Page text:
We further agree with the Division that plaintiffs are precluded from challenging the Order, the underlying Agreement, and the circumstances surrounding the execution of the Agreement because they failed to commence a proceeding pursuant to Executive Law § 298 within the 60-day limitations period (see id.), and because they could have, but did not, raise those issues in such a proceeding (see Matter of Tessy Plastics Corp. v State Div. of Human Rights, 47 NY2d 789, 791). Notably, a declaratory judgment action may not be used to extend the relevant limitations period (see New York City Health & Hosps. Corp. v McBarnette, 84 NY2d 194, 201, rearg denied 84 NY2d 865). We therefore modify the order by dismissing the first cause of action, which alleges that the Agreement is void because the Division lacked the authority to enter into a settlement agreement without first determining that there was probable cause to believe that plaintiffs engaged in an unlawful discriminating practice, and the third cause of action, which alleges that the Agreement is void because it was entered into under duress.
Contrary to the contention of defendants, however, we conclude that the court properly denied the Division's motion to dismiss the complaint insofar as it challenges the validity of the Agreement based upon events occurring after execution of the Agreement. Initially, we note that defendants' primary jurisdiction and ripeness contentions are not properly before us inasmuch as they are raised for the first time on appeal (see Avraham v Allied Realty Corp., 8 AD3d 1079, 1079). In any event, those contentions are without merit.
The doctrine of primary jurisdiction applies when the determination of an action " requires the resolution of issues which, under a regulatory scheme, have been placed within the special competence of an administrative body' . . . The doctrine is intended to coordinate the relationship between courts and administrative agencies so that, among other things, the agency's views on factual and technical issues are made available where the matter before the court is within the agency's specialized field" (Matter of Donato v Board of Educ. of Plainview, Old Bethpage Cent. School Dist., 286 AD2d 388, 388, quoting United States v Western Pac. R.R. Co., 352 US 59, 64). Thus, "in such a case[,] the judicial process is suspended pending referral of such issues to the administrative body for its views" (Matter of Langston v Iroquois Cent. School Dist., 291 AD2d 845, 845 [internal quotation marks omitted]).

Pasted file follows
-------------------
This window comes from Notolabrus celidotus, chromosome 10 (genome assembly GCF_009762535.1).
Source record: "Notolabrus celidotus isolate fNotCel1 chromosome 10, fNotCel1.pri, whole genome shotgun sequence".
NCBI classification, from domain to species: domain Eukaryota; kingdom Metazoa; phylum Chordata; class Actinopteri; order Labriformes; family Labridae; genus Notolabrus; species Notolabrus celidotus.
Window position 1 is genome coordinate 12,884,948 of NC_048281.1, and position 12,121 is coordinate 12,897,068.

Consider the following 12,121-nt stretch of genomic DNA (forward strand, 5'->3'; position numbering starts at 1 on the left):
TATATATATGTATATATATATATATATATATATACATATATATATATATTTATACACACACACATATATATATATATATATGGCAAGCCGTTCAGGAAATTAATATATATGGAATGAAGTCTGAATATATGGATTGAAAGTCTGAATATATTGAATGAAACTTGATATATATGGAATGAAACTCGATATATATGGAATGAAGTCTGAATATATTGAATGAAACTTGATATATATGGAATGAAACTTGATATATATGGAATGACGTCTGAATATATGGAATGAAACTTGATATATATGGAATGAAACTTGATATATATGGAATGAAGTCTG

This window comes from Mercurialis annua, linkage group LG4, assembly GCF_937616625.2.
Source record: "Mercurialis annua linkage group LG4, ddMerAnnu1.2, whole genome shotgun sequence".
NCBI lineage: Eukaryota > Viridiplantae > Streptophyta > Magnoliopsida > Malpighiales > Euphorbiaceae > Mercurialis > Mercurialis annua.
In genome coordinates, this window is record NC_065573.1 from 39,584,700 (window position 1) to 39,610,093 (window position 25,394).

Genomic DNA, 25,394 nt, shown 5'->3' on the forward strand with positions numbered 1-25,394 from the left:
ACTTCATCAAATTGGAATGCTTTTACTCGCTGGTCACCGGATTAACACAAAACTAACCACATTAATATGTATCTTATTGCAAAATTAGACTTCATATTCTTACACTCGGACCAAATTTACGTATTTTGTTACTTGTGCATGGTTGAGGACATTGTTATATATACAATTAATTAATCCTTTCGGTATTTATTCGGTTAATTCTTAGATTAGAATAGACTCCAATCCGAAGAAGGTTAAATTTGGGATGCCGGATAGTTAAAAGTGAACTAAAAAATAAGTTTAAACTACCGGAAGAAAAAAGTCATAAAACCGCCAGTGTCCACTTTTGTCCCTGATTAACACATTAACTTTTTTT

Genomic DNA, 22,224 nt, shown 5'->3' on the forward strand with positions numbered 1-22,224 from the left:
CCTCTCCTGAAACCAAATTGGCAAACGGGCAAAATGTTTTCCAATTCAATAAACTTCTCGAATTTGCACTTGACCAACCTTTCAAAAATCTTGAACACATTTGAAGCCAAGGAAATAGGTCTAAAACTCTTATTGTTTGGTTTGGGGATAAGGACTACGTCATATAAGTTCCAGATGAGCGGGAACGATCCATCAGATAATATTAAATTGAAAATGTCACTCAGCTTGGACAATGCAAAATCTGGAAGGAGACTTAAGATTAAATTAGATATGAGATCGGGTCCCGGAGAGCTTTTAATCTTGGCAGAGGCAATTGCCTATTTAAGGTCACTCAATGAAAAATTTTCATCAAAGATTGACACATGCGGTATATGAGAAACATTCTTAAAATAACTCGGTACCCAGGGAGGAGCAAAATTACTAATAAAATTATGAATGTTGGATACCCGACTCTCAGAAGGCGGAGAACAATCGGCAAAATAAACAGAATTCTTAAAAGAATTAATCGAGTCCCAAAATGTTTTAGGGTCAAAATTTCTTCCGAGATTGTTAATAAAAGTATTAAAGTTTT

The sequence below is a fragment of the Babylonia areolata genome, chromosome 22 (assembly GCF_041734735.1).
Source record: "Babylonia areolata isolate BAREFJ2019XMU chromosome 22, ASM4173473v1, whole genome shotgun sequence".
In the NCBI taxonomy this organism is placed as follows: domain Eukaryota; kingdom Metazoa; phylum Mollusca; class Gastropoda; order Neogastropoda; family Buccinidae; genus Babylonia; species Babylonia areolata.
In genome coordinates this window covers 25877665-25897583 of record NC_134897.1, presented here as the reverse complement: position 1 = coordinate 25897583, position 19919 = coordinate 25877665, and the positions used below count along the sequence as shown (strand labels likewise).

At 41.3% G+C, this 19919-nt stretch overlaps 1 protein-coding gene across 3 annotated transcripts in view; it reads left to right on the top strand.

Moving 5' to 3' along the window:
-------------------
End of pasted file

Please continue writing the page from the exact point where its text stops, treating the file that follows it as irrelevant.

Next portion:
Here, plaintiffs allege in their second, fourth, and fifth causes of action that the Agreement is void for failure of conditions precedent, frustration of purpose, and impossibility of performance based upon their failure to obtain anticipated tax-exempt bond financing. There is nothing in the Human Rights Law (Executive Law § 290 et seq.) or the Division's Rules of Practice (9 NYCRR 465.1 et seq.) that places a determination of whether a settlement agreement is void on those grounds within the special competence of the Division (cf. Langston, 291 AD2d at 845). Instead, such a determination requires the application of general contract principles rather than the use of any "specialized knowledge [or] expertise" of the Division (Donato, 286 AD2d at 388; see generally Neumann v Wyandanch Union Free School Dist., 84 AD3d 816, 818).
We further conclude that plaintiffs' challenges to the Agreement are ripe for judicial review inasmuch as the Order is final, and there is no administrative proceeding available to raise the issues set forth in the second, fourth, and fifth causes of action (see generally Matter of Gordon v Rush, 100 NY2d 236, 242). While plaintiffs theoretically could raise those issues as defenses in a compliance proceeding brought by the Division, the Division has not commenced such a proceeding (see Executive Law § 297 ; 9 NYCRR 465.18). In light of the fact that an action for a declaratory judgment is "governed by equitable principles" (Krieger v Krieger, 25 NY2d 364, 370), we conclude that plaintiffs, by reason of the Division's delay in seeking compliance with the Order, should not be foreclosed from obtaining judicial review of the second, fourth, and fifth causes of action. Entered: November 9, 2012 Frances E. Cafarell Clerk of the Court